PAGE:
All raw wastewater (influent) is pumped from lift stations in our service area. The screens remove large debris and grit.
The sediment tanks, or clarifiers, allow solids to settle at the bottom of the tank. The solids are pumped back into the aeration system while the outflow is considered treated.
Aerobic Digesters, holding tanks, and a centrifuge break down the sludge. Solids are then sent to a landfill while the water is fed back to the plant.
Once through the filtration system, the wastewater is now called "effluent" and is ready for irrigation or discharge to wetlands.
We’ve been operating our Reverse Osmosis (RO) treatment plant since 2001. Due to limitations on the use of fresh Floridan Aquifer water imposed by the State, we expanded the RO plant from 1.5 to 3 million gallons per day of output, maximizing the use of the deep, geothermal and brackish Cretaceous well supply. The current process consists of a plate-and-frame heat exchanger/cooling tower process, followed by RO. The heat exchanger/cooling tower process reduces the Cretaceous water temperature from 122 degrees to around 104.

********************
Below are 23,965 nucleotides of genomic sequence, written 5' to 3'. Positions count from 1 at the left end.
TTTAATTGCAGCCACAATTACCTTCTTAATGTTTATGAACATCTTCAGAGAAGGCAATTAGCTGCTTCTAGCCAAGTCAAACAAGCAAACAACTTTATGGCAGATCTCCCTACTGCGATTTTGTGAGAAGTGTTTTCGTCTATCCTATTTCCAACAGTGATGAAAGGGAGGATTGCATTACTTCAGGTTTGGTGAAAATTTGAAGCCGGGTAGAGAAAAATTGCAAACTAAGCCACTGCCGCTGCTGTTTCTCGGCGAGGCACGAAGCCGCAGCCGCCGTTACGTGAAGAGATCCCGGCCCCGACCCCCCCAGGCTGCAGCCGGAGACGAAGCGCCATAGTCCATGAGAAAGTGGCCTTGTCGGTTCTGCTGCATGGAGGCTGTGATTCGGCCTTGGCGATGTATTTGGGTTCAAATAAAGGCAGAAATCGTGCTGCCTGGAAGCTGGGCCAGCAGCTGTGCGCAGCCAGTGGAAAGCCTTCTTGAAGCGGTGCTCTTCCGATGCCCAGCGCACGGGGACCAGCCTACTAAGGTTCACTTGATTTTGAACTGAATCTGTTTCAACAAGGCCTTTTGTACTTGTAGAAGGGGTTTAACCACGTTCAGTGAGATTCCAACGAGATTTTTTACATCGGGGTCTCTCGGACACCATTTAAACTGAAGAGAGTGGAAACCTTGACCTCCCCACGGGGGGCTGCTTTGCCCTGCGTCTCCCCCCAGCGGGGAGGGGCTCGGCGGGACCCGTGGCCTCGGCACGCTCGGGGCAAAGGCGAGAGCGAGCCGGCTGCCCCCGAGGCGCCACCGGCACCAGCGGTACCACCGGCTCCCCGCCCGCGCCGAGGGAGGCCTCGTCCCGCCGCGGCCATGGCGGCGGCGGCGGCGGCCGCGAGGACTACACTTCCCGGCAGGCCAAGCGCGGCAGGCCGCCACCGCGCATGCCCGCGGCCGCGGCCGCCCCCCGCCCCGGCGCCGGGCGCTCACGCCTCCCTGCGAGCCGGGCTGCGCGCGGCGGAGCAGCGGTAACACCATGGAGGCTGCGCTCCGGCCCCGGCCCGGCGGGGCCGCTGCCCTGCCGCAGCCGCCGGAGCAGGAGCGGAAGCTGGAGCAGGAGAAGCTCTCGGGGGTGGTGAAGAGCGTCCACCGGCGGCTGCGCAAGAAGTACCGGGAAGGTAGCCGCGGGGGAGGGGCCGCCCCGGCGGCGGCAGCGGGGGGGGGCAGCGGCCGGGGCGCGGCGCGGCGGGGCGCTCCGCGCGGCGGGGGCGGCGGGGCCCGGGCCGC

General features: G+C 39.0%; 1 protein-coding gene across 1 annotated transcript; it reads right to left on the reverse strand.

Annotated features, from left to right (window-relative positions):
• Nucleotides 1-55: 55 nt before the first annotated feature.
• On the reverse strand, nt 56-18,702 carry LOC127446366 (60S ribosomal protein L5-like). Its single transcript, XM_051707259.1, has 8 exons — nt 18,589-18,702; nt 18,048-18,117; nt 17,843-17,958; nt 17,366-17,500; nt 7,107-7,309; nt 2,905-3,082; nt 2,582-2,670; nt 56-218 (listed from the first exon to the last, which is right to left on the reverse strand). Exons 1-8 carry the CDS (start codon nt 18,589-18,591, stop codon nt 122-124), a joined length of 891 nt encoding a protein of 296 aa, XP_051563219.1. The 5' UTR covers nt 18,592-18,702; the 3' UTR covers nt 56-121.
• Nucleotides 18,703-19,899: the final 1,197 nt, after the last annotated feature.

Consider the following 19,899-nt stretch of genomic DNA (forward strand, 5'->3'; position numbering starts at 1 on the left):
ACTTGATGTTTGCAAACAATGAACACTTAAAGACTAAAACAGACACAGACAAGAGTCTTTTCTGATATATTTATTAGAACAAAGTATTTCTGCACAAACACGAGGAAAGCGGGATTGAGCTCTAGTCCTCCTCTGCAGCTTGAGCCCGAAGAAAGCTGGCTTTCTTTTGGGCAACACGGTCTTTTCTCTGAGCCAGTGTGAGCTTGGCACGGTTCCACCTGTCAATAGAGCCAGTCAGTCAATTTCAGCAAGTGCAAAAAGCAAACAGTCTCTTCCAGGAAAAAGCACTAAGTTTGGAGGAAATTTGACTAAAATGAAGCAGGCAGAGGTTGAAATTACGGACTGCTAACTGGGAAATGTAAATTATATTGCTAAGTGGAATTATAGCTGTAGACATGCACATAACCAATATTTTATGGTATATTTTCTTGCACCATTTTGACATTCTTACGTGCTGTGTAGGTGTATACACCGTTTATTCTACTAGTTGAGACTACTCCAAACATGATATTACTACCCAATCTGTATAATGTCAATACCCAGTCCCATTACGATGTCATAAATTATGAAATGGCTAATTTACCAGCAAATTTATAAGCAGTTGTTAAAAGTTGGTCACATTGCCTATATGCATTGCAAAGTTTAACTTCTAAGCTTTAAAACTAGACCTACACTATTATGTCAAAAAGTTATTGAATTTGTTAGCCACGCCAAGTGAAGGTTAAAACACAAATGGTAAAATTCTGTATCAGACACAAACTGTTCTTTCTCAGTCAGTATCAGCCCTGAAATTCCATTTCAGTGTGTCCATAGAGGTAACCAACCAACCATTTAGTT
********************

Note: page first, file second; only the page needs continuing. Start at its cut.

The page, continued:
The RO process operates at a recovery rate of 80 percent.
Laboratory control tests are performed daily to make sure conditions are suitable for the bacteria that treats the wastewater.
Our water is stored using a combination of a 2 Million Gallon Above Ground Storage Tank, 3 Elevated Storage Tanks (Water Towers) with a 300,000 gallon capacity each, and 2 Aquifer Storage and Recovery (ASR) Facilities that store about 300 Million Gallons.
ASR storage & recovery is a cost-effective way to store huge volumes of water using natural geologic formations beneath the earth’s surface. These two facilities allow water to be stored when demand is low, and recovered during high-demand periods.
Flow continues from the headworks to the EQ basins, These absorb the surges in flow, keeping the operation stable.
These receive wastewater from the EQ system, and introduce oxygen into the bacteria to help break down the waste.
The District’s reclaimed water system is one of a kind.
It provides reclaimed water services to 7.5 golf courses and 130 commercial customers, which equates to an average of 380 million gallons of reclaimed water sold every year.